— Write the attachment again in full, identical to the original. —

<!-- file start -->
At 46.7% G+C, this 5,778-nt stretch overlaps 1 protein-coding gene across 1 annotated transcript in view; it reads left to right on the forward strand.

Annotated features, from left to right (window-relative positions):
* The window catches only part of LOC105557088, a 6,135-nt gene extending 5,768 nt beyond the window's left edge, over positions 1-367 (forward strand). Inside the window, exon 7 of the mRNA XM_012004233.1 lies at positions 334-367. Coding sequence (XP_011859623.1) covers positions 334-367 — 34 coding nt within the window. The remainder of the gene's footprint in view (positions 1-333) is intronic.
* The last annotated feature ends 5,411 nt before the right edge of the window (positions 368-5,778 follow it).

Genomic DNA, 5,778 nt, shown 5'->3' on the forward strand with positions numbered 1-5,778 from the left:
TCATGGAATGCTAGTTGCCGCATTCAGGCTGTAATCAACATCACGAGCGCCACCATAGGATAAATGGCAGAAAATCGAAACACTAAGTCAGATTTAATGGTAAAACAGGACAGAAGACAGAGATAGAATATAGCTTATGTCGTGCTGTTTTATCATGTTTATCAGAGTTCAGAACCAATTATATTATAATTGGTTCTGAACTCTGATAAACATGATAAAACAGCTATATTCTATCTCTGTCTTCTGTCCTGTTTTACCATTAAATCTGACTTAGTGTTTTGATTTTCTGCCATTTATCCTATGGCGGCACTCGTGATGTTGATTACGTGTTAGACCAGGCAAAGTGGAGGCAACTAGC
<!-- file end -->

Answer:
At 46.7% G+C, this 5,778-nt stretch overlaps 1 protein-coding gene across 1 annotated transcript in view; it reads left to right on the forward strand.

Annotated features, from left to right (window-relative positions):
* The window catches only part of LOC105557088, a 6,135-nt gene extending 5,768 nt beyond the window's left edge, over positions 1-367 (forward strand). Inside the window, exon 7 of the mRNA XM_012004233.1 lies at positions 334-367. Coding sequence (XP_011859623.1) covers positions 334-367 — 34 coding nt within the window. The remainder of the gene's footprint in view (positions 1-333) is intronic.
* The last annotated feature ends 5,411 nt before the right edge of the window (positions 368-5,778 follow it).

Genomic DNA, 5,778 nt, shown 5'->3' on the forward strand with positions numbered 1-5,778 from the left:
TCATGGAATGCTAGTTGCCGCATTCAGGCTGTAATCAACATCACGAGCGCCACCATAGGATAAATGGCAGAAAATCGAAACACTAAGTCAGATTTAATGGTAAAACAGGACAGAAGACAGAGATAGAATATAGCTTATGTCGTGCTGTTTTATCATGTTTATCAGAGTTCAGAACCAATTATATTATAATTGGTTCTGAACTCTGATAAACATGATAAAACAGCTATATTCTATCTCTGTCTTCTGTCCTGTTTTACCATTAAATCTGACTTAGTGTTTTGATTTTCTGCCATTTATCCTATGGCGGCACTCGTGATGTTGATTACGTGTTAGACCAGGCAAAGTGGAGGCAACTAGC